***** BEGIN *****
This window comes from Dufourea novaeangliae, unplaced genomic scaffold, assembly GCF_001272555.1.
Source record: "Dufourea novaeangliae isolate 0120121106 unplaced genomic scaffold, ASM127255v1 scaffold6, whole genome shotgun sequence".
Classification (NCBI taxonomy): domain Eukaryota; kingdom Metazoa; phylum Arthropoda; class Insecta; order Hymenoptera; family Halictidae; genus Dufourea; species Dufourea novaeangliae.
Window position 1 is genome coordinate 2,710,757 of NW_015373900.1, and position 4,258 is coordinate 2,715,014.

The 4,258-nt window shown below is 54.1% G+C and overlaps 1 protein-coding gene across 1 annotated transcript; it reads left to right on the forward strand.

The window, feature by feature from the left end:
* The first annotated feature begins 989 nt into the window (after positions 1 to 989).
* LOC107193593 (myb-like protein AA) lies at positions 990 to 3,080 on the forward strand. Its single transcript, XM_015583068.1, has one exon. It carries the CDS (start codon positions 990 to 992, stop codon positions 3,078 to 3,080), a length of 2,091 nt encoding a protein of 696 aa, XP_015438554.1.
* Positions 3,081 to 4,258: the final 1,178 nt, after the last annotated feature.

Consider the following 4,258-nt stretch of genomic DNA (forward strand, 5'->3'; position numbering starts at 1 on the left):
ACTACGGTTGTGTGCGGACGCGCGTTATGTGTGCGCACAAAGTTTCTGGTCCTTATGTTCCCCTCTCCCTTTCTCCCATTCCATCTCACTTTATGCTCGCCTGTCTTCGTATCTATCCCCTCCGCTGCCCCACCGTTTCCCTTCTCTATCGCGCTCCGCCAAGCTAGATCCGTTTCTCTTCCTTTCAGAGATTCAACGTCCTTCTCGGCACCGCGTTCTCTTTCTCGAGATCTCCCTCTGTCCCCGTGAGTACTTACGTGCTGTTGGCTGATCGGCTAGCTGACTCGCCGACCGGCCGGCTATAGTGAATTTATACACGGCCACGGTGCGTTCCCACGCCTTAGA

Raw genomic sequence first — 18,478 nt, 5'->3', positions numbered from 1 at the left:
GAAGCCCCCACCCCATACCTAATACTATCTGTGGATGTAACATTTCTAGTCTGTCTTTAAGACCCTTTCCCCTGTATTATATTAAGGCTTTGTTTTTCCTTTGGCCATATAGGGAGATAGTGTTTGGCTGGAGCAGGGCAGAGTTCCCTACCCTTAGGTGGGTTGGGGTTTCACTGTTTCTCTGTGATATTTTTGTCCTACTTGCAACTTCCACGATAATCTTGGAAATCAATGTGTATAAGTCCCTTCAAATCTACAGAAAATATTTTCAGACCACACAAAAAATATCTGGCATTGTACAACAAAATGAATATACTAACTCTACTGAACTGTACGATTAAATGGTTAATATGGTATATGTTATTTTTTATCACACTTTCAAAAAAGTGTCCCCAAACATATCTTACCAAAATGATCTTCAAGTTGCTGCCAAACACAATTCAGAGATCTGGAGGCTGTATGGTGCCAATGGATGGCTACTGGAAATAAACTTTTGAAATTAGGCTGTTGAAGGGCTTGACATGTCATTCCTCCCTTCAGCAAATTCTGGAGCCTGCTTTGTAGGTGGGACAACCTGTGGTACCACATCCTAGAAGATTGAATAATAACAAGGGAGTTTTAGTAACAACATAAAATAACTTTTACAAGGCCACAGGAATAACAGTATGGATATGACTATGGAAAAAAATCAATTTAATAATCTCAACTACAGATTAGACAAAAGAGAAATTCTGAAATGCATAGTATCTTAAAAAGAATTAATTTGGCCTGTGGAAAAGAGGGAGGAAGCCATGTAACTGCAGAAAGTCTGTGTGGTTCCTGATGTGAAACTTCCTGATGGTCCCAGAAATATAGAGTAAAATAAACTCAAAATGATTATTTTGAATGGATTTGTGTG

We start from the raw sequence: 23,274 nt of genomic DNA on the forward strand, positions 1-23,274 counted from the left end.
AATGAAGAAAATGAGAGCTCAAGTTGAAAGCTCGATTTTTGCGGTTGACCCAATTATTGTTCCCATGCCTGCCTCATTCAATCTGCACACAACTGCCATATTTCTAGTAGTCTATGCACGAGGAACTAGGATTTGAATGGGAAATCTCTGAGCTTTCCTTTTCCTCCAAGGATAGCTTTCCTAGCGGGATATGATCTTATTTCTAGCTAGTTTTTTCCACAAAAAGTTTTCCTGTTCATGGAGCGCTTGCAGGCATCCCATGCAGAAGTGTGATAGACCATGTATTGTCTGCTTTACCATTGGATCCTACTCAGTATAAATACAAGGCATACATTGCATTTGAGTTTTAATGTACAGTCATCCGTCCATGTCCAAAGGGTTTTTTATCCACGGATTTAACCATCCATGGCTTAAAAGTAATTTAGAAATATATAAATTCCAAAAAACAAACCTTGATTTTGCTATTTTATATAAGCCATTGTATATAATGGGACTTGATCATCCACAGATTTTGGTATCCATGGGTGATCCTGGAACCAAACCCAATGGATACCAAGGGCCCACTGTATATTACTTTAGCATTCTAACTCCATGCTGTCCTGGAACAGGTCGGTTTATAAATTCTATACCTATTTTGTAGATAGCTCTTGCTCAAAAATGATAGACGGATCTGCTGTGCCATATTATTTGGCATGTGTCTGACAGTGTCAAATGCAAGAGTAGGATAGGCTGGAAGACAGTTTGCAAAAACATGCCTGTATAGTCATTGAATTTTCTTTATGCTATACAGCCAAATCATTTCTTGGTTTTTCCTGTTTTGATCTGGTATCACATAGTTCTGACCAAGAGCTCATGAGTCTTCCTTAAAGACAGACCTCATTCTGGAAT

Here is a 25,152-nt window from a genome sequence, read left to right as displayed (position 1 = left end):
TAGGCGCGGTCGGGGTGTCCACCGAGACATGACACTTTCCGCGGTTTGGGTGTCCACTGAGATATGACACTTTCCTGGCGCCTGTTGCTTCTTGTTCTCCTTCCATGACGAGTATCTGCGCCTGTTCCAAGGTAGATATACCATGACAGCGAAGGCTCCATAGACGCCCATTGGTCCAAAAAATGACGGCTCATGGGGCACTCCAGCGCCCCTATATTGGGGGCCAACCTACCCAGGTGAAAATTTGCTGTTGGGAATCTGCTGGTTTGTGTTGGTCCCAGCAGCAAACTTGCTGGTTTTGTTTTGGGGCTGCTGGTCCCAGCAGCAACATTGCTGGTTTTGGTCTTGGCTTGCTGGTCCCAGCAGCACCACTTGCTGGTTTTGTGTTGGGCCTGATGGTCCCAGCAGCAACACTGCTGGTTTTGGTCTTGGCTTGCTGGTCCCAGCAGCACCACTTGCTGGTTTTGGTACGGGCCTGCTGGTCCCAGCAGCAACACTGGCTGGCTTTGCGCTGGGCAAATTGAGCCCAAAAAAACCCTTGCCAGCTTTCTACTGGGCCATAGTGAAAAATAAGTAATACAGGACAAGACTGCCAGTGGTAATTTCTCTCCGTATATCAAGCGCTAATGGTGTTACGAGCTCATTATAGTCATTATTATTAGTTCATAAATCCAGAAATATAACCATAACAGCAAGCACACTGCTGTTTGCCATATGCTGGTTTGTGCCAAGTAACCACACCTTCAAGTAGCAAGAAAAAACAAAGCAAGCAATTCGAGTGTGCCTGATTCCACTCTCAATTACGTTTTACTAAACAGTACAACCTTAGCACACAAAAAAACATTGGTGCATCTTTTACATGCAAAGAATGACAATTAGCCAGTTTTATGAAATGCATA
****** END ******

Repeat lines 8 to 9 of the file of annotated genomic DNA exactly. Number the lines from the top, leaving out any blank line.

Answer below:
* LOC107193593 (myb-like protein AA) lies at positions 990 to 3,080 on the forward strand. Its single transcript, XM_015583068.1, has one exon. It carries the CDS (start codon positions 990 to 992, stop codon positions 3,078 to 3,080), a length of 2,091 nt encoding a protein of 696 aa, XP_015438554.1.
* Positions 3,081 to 4,258: the final 1,178 nt, after the last annotated feature.